China’s military drills spur fears of a Taiwan invasion

China’s military drills spur fears of a Taiwan invasion
A Navy Force helicopter under the Eastern Theatre Command of China’s People’s Liberation Army (PLA) takes part in military exercises in the waters around Taiwan, at an undisclosed location August 8, 2022 in this handout picture released on August 9, 2022. Eastern Theatre Command/Handout via REUTERS

Last week, China began military drills in the waters near Taiwan, even reportedly inching past the unofficial boundary line of Taiwanese territory in the Taiwan Strait. These drills are widely seen as a show of intimidation against the region after Nancy Pelosi’s recent visit.

Yesterday, Taiwan’s foreign minister, Joseph Wu, claimed that the military drills are really preparation to invade the island. He didn’t say exactly when he expects this invasion to happen, but he warned that “after the drills conclude, China may try to routinize its action in an attempt to wreck the long-term status quo across the Taiwan Strait." In response, China’s Taiwan Affairs Office said these claims “distort the truth and obscure the facts." The US has said it’s sticking with its take that China won’t invade Taiwan within the next two years.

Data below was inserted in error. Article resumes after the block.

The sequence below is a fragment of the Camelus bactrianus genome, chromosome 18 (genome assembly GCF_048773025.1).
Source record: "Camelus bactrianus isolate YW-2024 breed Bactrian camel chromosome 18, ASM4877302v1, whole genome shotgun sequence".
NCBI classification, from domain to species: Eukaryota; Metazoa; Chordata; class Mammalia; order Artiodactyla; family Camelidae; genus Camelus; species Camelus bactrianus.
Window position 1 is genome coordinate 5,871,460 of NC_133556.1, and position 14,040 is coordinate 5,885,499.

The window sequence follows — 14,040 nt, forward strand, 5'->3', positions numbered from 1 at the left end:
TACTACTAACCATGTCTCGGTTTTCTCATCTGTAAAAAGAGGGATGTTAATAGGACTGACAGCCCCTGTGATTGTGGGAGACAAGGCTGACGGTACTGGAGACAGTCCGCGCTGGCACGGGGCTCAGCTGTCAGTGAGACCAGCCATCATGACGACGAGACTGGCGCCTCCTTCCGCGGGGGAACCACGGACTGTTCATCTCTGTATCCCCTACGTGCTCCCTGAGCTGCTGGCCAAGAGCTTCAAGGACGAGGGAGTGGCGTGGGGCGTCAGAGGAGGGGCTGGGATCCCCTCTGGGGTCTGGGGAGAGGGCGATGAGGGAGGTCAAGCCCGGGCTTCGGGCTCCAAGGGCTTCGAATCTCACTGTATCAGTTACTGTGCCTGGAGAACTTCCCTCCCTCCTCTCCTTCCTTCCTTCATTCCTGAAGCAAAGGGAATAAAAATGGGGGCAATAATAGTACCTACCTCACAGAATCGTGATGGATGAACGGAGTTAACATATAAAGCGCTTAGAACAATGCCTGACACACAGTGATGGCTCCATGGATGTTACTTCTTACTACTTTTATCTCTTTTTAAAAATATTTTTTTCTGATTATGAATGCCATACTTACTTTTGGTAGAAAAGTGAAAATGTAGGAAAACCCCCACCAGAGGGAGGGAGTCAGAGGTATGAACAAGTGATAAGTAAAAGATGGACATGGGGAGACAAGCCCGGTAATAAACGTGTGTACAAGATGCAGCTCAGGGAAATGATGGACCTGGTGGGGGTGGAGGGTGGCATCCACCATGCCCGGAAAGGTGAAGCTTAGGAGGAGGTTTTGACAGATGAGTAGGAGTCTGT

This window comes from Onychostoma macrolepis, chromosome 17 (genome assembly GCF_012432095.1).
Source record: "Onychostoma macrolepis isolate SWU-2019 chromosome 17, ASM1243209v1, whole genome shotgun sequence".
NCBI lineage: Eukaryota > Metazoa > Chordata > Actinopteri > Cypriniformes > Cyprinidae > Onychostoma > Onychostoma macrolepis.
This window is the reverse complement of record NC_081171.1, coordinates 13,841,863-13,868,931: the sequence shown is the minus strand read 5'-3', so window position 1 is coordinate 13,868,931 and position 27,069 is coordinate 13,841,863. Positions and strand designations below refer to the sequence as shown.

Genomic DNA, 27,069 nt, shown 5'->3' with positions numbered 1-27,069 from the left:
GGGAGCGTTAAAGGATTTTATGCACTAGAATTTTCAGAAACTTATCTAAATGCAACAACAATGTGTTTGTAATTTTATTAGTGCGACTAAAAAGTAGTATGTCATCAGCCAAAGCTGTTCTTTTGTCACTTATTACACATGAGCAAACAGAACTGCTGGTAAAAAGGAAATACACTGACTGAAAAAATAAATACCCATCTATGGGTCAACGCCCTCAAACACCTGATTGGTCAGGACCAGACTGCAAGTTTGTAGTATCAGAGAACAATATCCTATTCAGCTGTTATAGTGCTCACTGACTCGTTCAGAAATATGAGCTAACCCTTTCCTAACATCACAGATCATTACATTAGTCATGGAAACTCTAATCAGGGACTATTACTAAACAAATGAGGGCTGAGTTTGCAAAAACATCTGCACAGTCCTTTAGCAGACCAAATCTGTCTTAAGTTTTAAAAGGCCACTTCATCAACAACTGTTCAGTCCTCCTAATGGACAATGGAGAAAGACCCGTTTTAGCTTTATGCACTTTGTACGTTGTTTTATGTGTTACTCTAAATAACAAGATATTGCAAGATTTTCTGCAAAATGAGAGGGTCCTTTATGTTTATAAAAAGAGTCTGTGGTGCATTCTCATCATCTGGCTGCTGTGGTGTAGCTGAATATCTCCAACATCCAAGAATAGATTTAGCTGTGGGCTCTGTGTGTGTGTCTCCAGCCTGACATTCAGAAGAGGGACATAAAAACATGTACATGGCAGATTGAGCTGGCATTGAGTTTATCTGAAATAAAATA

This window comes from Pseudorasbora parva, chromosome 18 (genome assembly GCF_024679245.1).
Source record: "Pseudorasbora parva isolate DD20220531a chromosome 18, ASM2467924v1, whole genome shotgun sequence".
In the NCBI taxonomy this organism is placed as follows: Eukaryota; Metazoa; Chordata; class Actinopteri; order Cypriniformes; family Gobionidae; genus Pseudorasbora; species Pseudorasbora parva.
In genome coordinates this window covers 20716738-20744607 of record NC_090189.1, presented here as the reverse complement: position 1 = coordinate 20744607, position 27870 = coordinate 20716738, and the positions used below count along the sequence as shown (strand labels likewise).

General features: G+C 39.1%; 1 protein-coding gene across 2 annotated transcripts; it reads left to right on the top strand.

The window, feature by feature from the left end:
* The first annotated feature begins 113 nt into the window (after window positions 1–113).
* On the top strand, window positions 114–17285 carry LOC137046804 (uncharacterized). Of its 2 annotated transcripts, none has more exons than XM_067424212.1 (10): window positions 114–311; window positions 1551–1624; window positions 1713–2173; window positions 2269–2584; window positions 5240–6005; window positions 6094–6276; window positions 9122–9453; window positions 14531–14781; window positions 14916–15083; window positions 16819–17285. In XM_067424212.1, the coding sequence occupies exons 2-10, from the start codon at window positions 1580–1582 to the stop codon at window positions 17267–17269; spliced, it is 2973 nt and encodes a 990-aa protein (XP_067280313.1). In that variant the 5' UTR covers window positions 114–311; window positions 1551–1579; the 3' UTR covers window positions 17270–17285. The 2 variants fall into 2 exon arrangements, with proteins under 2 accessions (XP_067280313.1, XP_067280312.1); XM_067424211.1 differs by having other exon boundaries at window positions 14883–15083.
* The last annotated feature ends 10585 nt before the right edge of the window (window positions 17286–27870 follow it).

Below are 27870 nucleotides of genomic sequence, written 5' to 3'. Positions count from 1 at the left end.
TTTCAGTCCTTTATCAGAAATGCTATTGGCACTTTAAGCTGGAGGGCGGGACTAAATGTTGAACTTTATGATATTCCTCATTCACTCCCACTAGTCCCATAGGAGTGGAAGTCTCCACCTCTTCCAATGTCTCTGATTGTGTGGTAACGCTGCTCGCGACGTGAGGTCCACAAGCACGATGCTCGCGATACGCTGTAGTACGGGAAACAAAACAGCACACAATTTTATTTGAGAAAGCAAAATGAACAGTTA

Yesterday, Taiwan started its own batch of scheduled military drills. It’s been reported that Taiwan and China are currently having a “standoff" at the median line of the Taiwan Strait. Pelosi is standing by her decision to visit Taiwan.

Key comments:

“It is conducting large-scale military exercises and missile launches, as well as cyberattacks, disinformation, and economic coercion, in an attempt to weaken public morale in Taiwan. After the drills conclude, China may try to routinize its action in an attempt to wreck the long-term status quo across the Taiwan Strait," Taiwan’s foreign minister Joseph Wu said at a conference.

“We cannot allow the Chinese government to isolate Taiwan," Nancy Pelosi said in an interview with NBC News. “They’re not going to say who can go to Taiwan."

“Pelosi’s visit to Taiwan created a sense of unity on social media, which was flooded with comments expressing support for the Chinese military and calls for a unification with Taiwan," Manya Koetse, who monitors Chinese social media for the website WhatsOnWeibo, told The Guardian.